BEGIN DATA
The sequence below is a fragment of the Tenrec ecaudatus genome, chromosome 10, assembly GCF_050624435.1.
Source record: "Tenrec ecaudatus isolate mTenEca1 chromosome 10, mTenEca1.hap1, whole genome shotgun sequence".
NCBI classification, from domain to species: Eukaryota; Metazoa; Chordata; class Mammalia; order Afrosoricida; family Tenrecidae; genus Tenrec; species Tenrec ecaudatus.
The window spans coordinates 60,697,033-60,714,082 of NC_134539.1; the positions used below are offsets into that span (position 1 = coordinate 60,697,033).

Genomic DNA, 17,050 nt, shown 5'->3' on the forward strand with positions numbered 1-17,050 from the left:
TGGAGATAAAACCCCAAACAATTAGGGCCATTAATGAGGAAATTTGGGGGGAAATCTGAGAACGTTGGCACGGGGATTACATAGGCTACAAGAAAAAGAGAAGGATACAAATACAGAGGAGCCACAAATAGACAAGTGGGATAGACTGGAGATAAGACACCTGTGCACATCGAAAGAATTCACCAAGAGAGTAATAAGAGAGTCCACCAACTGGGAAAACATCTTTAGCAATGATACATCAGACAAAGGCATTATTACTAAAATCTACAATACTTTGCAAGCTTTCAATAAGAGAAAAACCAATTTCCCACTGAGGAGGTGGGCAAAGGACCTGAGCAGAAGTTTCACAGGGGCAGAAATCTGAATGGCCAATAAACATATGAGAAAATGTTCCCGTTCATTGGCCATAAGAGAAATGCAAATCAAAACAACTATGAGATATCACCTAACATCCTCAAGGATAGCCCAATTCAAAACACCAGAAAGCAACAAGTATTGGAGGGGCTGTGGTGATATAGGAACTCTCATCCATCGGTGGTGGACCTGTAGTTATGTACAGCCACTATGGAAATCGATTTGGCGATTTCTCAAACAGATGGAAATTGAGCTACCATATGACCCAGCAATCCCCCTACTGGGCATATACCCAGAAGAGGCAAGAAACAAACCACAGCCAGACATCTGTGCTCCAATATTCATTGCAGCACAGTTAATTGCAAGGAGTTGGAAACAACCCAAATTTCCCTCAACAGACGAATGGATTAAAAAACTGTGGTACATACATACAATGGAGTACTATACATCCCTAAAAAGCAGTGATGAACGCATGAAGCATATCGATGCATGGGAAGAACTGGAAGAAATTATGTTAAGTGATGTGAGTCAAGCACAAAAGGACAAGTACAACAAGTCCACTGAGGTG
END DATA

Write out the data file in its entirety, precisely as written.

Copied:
The sequence below is a fragment of the Tenrec ecaudatus genome, chromosome 10, assembly GCF_050624435.1.
Source record: "Tenrec ecaudatus isolate mTenEca1 chromosome 10, mTenEca1.hap1, whole genome shotgun sequence".
NCBI classification, from domain to species: Eukaryota; Metazoa; Chordata; class Mammalia; order Afrosoricida; family Tenrecidae; genus Tenrec; species Tenrec ecaudatus.
The window spans coordinates 60,697,033-60,714,082 of NC_134539.1; the positions used below are offsets into that span (position 1 = coordinate 60,697,033).

Genomic DNA, 17,050 nt, shown 5'->3' on the forward strand with positions numbered 1-17,050 from the left:
TGGAGATAAAACCCCAAACAATTAGGGCCATTAATGAGGAAATTTGGGGGGAAATCTGAGAACGTTGGCACGGGGATTACATAGGCTACAAGAAAAAGAGAAGGATACAAATACAGAGGAGCCACAAATAGACAAGTGGGATAGACTGGAGATAAGACACCTGTGCACATCGAAAGAATTCACCAAGAGAGTAATAAGAGAGTCCACCAACTGGGAAAACATCTTTAGCAATGATACATCAGACAAAGGCATTATTACTAAAATCTACAATACTTTGCAAGCTTTCAATAAGAGAAAAACCAATTTCCCACTGAGGAGGTGGGCAAAGGACCTGAGCAGAAGTTTCACAGGGGCAGAAATCTGAATGGCCAATAAACATATGAGAAAATGTTCCCGTTCATTGGCCATAAGAGAAATGCAAATCAAAACAACTATGAGATATCACCTAACATCCTCAAGGATAGCCCAATTCAAAACACCAGAAAGCAACAAGTATTGGAGGGGCTGTGGTGATATAGGAACTCTCATCCATCGGTGGTGGACCTGTAGTTATGTACAGCCACTATGGAAATCGATTTGGCGATTTCTCAAACAGATGGAAATTGAGCTACCATATGACCCAGCAATCCCCCTACTGGGCATATACCCAGAAGAGGCAAGAAACAAACCACAGCCAGACATCTGTGCTCCAATATTCATTGCAGCACAGTTAATTGCAAGGAGTTGGAAACAACCCAAATTTCCCTCAACAGACGAATGGATTAAAAAACTGTGGTACATACATACAATGGAGTACTATACATCCCTAAAAAGCAGTGATGAACGCATGAAGCATATCGATGCATGGGAAGAACTGGAAGAAATTATGTTAAGTGATGTGAGTCAAGCACAAAAGGACAAGTACAACAAGTCCACTGAGGTG